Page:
Ultimately, we recognize that the success and impact of any personal learning network depends on the investment of time and effort that each individual is willing to commit not only to others, but to themselves. Creating a personal learning network is a collective effort, but unless each of us is willing to give of ourselves, the likelihood of that investment paying off any amount of positive dividends is dubious. Let us be clear, giving of ourselves does not imply that we are restricted only to giving to others, but equally important, taking time to pause so that we benefit from our own reflection on what we receive in return. These “returns,” or fundamental learnings, are part of building and investing in a Personal and Professional Learning Network. This is often referred to as a “PLN,” with the “P” sometimes representing “Personal” and sometimes representing “Professional.” We believe that both are equally important and think about this as “P to the Power of 2,” or as we sometimes like to call it—a P2LN, so that, collectively, we continue to grow not only personally, but professionally, in our learning network.

Being a connected educator is not a formal title, of course; there is no degree program or certification process one goes through to be deemed a connected educator. Our view is that serving as a connected educator is a mindset more than anything else.  In short, we define connected educators simply as ones who are actively and constantly seeking new opportunities and resources to grow as professionals.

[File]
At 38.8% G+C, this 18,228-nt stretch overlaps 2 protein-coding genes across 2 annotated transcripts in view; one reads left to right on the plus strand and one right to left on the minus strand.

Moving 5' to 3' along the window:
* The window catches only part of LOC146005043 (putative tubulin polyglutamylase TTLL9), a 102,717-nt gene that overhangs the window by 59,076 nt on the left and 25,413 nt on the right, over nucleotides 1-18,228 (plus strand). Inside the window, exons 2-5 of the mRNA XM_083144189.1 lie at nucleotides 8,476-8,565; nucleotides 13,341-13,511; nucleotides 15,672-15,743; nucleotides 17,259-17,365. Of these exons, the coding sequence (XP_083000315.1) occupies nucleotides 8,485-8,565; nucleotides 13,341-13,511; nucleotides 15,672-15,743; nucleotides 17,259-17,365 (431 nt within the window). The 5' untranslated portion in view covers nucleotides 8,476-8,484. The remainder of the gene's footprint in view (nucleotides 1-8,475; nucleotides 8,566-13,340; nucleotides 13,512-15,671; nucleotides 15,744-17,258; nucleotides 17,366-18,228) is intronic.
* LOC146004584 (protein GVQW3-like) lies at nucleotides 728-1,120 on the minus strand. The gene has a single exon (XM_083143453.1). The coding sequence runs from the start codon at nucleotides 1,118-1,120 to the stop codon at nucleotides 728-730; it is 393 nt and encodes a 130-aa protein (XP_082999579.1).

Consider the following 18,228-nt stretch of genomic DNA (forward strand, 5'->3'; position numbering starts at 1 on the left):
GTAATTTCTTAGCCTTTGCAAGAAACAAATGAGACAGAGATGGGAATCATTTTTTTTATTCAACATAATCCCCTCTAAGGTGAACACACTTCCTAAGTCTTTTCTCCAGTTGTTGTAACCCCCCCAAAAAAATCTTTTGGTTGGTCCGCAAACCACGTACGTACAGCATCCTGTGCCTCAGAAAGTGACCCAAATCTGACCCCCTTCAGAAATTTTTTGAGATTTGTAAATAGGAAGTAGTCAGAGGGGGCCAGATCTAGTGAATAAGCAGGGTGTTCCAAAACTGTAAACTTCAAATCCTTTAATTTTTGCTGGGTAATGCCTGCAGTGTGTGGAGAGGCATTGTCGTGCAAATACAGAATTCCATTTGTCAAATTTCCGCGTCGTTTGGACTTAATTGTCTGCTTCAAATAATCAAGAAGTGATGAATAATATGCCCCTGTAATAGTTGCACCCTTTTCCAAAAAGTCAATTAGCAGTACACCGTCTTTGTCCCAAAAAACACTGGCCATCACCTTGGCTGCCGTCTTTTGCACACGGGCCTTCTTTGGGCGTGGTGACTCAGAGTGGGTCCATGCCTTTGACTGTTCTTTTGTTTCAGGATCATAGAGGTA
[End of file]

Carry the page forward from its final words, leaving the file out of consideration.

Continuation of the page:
Based on our experiences connecting with educators around the world, we have identified 8 Key Behaviors that educators do that make the case for them being connected, allowing them to grow and learn—anytime, anywhere, from anyone—so that they continue to serve their schools and their students in the best ways possible.   


CONNECTED EDUCATORS:
  • Recognize it all starts with connecting to—and investing in—a personal and professional learning network (P2LN).
  • Rely on their P2LN to learn what they want, when they want, and how they want, looking beyond the walls of their own classrooms, schools, or districts and beyond the school day hours.
  • Focus on the three C’s so important in the lives of educators: Communication, Collaboration, and Community, consistently looking for new ways to improve in these areas. 
  • Give more than they take and derive just as much joy and energy from the giving as they do from taking.